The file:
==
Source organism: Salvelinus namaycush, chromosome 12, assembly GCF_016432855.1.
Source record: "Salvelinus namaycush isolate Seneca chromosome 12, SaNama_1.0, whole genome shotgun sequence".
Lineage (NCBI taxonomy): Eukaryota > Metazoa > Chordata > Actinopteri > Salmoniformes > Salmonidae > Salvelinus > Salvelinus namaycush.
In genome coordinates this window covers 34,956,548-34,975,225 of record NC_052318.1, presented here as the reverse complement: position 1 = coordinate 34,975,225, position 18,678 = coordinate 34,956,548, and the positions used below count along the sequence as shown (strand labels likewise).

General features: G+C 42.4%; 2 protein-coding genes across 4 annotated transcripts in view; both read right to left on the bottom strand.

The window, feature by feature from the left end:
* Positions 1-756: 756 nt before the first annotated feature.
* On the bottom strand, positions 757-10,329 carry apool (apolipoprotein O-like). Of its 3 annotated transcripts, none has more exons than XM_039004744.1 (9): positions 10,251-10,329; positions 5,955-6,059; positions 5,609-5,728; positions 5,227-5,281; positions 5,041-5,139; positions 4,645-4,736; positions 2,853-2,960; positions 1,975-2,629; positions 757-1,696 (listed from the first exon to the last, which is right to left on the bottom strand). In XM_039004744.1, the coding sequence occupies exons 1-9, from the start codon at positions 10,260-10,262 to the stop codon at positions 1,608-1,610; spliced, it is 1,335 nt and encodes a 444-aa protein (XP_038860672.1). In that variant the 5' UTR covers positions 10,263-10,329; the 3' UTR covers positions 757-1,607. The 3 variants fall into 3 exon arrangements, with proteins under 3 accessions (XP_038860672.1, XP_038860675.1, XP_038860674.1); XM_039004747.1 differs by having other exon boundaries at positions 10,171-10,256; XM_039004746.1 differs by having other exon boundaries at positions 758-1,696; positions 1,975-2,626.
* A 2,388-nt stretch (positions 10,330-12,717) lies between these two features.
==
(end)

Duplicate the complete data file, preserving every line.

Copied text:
Source organism: Salvelinus namaycush, chromosome 12, assembly GCF_016432855.1.
Source record: "Salvelinus namaycush isolate Seneca chromosome 12, SaNama_1.0, whole genome shotgun sequence".
Lineage (NCBI taxonomy): Eukaryota > Metazoa > Chordata > Actinopteri > Salmoniformes > Salmonidae > Salvelinus > Salvelinus namaycush.
In genome coordinates this window covers 34,956,548-34,975,225 of record NC_052318.1, presented here as the reverse complement: position 1 = coordinate 34,975,225, position 18,678 = coordinate 34,956,548, and the positions used below count along the sequence as shown (strand labels likewise).

General features: G+C 42.4%; 2 protein-coding genes across 4 annotated transcripts in view; both read right to left on the bottom strand.

The window, feature by feature from the left end:
* Positions 1-756: 756 nt before the first annotated feature.
* On the bottom strand, positions 757-10,329 carry apool (apolipoprotein O-like). Of its 3 annotated transcripts, none has more exons than XM_039004744.1 (9): positions 10,251-10,329; positions 5,955-6,059; positions 5,609-5,728; positions 5,227-5,281; positions 5,041-5,139; positions 4,645-4,736; positions 2,853-2,960; positions 1,975-2,629; positions 757-1,696 (listed from the first exon to the last, which is right to left on the bottom strand). In XM_039004744.1, the coding sequence occupies exons 1-9, from the start codon at positions 10,260-10,262 to the stop codon at positions 1,608-1,610; spliced, it is 1,335 nt and encodes a 444-aa protein (XP_038860672.1). In that variant the 5' UTR covers positions 10,263-10,329; the 3' UTR covers positions 757-1,607. The 3 variants fall into 3 exon arrangements, with proteins under 3 accessions (XP_038860672.1, XP_038860675.1, XP_038860674.1); XM_039004747.1 differs by having other exon boundaries at positions 10,171-10,256; XM_039004746.1 differs by having other exon boundaries at positions 758-1,696; positions 1,975-2,626.
* A 2,388-nt stretch (positions 10,330-12,717) lies between these two features.